A tech company that was born in Ryerson University’s DMZ has received $750,000 from Google for its digital education technology.

The company, The Rumie Initiative, was one of the winners of the Google.org Impact Challenge.

It is an opportunity for registered non-profit organizations and charities to compete for grant funding from Google as well as mentorship from the tech giant.

Toronto Mayor John Tory at the Google.org Impact Challenge. (Jessica Vomiero/Ryersonian Staff)

“It’s great to see Google acknowledging ‘The Rumie Initiative,’ a DMZ-based non-profit startup that is moving the needle to build a better world through technology,” said Abdullah Snobar, executive director of the DMZ.

Rumie founder Tariq Fancy accepted the grant on March 30.

Rumie is an educational startup that specializes in two methods of delivering education to remote communities. The first way Rumie does this is through solar-powered tablets, which give underprivileged kids access to basic educational materials.

The second way it does this is through its online repository of learning resources, which is a database sourced through the work of multiple volunteers.

“Their pre-loaded, solar-powered tablets are improving the access to basic educational materials to underprivileged children in several parts of the world including Haiti, Liberia and Syria, to name a few,” said Snobar.

Merone Tadesse, the business development representative for Rumie, said she’s always wanted to work for a company like Rumie because of its different approach to solving problems.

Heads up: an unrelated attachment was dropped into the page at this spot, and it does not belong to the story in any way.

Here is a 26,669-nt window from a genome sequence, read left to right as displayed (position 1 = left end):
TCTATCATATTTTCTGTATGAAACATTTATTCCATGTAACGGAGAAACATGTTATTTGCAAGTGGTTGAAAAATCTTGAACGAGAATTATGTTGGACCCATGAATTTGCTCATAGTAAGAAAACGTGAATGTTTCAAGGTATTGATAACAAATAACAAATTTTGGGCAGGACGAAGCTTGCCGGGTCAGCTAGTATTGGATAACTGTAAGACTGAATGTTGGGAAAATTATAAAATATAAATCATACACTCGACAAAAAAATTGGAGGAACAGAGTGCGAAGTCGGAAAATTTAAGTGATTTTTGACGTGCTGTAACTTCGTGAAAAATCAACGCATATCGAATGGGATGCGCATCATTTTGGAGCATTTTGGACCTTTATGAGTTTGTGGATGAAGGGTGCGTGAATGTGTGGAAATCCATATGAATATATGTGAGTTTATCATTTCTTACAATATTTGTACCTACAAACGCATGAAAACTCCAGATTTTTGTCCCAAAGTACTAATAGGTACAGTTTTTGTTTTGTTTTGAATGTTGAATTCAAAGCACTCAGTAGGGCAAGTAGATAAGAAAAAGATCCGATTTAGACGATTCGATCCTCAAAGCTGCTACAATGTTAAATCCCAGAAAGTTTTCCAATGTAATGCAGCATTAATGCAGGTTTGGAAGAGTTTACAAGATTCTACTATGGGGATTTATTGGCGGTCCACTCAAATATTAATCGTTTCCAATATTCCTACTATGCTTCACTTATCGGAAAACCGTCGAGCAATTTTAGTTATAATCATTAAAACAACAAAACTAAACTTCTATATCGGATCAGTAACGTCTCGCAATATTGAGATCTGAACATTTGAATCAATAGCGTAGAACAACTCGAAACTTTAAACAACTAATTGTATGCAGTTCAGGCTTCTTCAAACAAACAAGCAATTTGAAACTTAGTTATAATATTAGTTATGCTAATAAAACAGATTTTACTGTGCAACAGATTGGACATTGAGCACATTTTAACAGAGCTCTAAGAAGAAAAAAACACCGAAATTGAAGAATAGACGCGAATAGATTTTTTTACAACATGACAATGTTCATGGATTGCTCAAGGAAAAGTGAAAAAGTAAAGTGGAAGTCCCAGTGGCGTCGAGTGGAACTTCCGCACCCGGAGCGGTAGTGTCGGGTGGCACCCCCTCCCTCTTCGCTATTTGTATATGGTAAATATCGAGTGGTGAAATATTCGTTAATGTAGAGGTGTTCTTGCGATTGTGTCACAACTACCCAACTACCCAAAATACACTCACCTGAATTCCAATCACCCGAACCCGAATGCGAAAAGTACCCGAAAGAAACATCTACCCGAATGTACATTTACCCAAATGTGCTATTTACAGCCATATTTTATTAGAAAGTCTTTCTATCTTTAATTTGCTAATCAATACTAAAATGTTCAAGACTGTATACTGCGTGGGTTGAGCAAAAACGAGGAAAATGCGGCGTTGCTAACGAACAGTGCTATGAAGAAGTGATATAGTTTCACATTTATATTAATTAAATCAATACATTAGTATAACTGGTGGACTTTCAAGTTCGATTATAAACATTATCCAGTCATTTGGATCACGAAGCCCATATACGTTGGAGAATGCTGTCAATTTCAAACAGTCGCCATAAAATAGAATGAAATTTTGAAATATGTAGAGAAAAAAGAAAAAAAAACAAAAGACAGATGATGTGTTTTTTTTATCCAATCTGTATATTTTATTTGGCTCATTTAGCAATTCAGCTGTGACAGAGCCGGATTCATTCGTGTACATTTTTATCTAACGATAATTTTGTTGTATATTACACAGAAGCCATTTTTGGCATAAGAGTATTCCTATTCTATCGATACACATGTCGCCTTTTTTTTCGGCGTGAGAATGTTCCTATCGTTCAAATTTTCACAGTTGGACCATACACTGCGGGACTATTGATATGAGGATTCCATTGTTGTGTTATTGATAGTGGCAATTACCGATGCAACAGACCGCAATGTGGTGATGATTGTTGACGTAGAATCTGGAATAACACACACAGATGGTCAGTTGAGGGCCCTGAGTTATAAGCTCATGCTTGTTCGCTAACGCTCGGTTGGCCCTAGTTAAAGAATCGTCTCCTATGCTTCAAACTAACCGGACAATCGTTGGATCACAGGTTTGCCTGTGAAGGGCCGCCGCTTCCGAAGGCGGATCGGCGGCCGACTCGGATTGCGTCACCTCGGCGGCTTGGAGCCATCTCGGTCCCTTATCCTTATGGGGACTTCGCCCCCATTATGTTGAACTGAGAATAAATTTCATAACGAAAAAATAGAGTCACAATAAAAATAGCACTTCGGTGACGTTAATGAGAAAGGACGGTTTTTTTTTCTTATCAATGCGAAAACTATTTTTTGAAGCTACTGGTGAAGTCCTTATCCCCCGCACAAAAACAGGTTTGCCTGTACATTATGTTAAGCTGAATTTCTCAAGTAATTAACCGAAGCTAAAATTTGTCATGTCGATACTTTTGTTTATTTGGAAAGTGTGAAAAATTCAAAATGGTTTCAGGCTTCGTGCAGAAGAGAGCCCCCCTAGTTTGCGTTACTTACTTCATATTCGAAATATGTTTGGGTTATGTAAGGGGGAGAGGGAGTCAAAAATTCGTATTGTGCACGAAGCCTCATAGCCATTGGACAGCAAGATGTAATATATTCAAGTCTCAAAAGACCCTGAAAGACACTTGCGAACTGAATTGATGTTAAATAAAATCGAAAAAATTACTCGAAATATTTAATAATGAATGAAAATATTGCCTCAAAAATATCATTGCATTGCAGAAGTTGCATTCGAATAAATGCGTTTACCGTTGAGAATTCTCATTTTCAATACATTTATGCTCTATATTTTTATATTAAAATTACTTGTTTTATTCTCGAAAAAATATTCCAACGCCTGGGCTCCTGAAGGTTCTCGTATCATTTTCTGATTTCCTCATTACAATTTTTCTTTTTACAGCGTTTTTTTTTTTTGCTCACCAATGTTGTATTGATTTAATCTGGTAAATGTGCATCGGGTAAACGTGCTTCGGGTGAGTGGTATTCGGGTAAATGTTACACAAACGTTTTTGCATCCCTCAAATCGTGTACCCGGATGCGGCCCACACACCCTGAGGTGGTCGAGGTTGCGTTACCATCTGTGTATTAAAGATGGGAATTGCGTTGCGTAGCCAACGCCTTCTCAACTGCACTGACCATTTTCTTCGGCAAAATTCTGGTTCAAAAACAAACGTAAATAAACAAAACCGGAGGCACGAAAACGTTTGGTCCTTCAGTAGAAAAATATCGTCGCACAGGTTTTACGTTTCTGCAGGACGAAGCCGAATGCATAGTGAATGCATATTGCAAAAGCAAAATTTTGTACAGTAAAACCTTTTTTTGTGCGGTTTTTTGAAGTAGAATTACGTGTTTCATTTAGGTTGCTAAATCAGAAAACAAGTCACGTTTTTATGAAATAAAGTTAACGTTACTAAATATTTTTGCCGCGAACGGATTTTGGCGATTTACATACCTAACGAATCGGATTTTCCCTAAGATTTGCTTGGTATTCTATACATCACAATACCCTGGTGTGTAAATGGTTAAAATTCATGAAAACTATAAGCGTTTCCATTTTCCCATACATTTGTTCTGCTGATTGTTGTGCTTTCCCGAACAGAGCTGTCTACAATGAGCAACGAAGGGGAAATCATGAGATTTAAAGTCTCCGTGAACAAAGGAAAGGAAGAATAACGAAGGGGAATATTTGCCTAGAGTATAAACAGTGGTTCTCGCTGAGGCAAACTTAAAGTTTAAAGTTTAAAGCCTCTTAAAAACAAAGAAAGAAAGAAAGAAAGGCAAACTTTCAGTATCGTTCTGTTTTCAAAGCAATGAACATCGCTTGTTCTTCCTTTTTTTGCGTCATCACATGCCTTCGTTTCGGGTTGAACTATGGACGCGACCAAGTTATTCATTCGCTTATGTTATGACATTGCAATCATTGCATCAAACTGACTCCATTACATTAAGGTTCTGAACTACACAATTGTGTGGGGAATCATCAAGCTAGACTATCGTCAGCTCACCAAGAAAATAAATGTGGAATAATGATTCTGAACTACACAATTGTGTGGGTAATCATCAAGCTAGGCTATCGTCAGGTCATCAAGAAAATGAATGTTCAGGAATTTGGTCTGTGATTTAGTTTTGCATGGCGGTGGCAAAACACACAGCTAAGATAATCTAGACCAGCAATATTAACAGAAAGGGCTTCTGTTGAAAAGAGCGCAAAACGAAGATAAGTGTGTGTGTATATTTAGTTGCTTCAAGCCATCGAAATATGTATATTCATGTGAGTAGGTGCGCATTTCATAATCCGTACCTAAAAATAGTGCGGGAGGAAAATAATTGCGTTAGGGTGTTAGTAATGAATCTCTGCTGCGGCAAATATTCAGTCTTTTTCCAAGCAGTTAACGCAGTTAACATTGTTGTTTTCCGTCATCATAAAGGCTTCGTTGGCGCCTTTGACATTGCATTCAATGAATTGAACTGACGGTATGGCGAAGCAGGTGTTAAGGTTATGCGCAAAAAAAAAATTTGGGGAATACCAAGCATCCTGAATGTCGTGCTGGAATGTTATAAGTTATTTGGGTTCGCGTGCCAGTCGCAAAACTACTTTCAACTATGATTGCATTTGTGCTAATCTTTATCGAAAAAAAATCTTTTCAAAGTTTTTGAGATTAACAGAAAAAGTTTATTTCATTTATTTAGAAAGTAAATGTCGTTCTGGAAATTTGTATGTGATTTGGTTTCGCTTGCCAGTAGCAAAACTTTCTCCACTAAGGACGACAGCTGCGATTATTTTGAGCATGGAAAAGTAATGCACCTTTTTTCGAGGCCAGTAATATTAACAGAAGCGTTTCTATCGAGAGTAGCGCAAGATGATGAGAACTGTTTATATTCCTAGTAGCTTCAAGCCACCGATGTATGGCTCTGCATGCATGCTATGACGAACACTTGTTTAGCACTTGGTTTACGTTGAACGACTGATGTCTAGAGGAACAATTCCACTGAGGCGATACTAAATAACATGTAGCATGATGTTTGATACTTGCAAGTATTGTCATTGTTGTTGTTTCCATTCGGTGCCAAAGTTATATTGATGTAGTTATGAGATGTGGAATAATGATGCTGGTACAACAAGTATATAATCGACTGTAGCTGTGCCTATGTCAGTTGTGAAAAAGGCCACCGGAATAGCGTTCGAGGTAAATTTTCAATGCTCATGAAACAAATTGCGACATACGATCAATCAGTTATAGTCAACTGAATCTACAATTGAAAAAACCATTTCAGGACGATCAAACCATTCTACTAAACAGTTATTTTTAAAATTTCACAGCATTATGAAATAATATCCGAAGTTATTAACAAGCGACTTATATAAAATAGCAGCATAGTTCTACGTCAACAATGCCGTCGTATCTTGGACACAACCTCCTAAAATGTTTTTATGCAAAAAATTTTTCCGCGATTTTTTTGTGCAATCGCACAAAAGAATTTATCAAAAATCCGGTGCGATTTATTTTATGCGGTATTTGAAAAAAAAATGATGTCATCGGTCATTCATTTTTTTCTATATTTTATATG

Hani Al Moulia, of the Prime Minister’s Youth Council, and Rumie’s Tariq Fancy. (Jessica Vomiero/Ryersonian Staff)

“I have long been passionate about education. It’s something that I studied in school and I also majored in international development.

“I was really a fan of the way Rumie took a unique approach to tackling these really entrenched problems and really had an ambition to hit the ground running and be based in these communities,” she said.

Other winners included World Wide Hearing Foundation International, the Arctic Elder Society and Peace Geeks Society.

Another DMZ alumni group, Growing North, earned a finalist prize of $250,000.

“This is a country with humanitarianism and innovation baked into its DNA, and that comes out in these big ideas to make the world better through technology,” said Jacquelline Fuller, managing director of Google.org.


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